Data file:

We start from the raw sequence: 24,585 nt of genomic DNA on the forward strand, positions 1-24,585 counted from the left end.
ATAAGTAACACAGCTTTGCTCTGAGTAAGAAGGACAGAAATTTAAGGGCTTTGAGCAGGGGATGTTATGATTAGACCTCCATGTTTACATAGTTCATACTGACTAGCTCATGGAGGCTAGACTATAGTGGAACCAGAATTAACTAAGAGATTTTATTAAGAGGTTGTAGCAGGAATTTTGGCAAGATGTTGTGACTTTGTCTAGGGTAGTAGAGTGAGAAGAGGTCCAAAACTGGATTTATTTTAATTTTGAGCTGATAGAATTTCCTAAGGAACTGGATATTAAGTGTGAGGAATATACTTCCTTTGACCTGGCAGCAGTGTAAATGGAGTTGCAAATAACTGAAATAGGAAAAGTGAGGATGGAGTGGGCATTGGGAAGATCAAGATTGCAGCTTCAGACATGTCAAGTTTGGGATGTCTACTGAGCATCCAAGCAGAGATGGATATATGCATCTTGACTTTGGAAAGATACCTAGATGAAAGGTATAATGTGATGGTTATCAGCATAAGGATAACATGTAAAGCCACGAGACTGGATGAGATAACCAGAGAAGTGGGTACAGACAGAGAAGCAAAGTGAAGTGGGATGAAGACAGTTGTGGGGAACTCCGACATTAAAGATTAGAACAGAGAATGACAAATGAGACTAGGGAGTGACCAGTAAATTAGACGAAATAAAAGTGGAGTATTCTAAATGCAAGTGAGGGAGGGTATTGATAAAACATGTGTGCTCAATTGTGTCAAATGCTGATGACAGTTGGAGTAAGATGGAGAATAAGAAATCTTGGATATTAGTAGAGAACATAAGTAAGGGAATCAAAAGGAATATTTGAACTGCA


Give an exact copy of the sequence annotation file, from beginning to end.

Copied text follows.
We start from the raw sequence: 24,585 nt of genomic DNA on the forward strand, positions 1-24,585 counted from the left end.
ATAAGTAACACAGCTTTGCTCTGAGTAAGAAGGACAGAAATTTAAGGGCTTTGAGCAGGGGATGTTATGATTAGACCTCCATGTTTACATAGTTCATACTGACTAGCTCATGGAGGCTAGACTATAGTGGAACCAGAATTAACTAAGAGATTTTATTAAGAGGTTGTAGCAGGAATTTTGGCAAGATGTTGTGACTTTGTCTAGGGTAGTAGAGTGAGAAGAGGTCCAAAACTGGATTTATTTTAATTTTGAGCTGATAGAATTTCCTAAGGAACTGGATATTAAGTGTGAGGAATATACTTCCTTTGACCTGGCAGCAGTGTAAATGGAGTTGCAAATAACTGAAATAGGAAAAGTGAGGATGGAGTGGGCATTGGGAAGATCAAGATTGCAGCTTCAGACATGTCAAGTTTGGGATGTCTACTGAGCATCCAAGCAGAGATGGATATATGCATCTTGACTTTGGAAAGATACCTAGATGAAAGGTATAATGTGATGGTTATCAGCATAAGGATAACATGTAAAGCCACGAGACTGGATGAGATAACCAGAGAAGTGGGTACAGACAGAGAAGCAAAGTGAAGTGGGATGAAGACAGTTGTGGGGAACTCCGACATTAAAGATTAGAACAGAGAATGACAAATGAGACTAGGGAGTGACCAGTAAATTAGACGAAATAAAAGTGGAGTATTCTAAATGCAAGTGAGGGAGGGTATTGATAAAACATGTGTGCTCAATTGTGTCAAATGCTGATGACAGTTGGAGTAAGATGGAGAATAAGAAATCTTGGATATTAGTAGAGAACATAAGTAAGGGAATCAAAAGGAATATTTGAACTGCA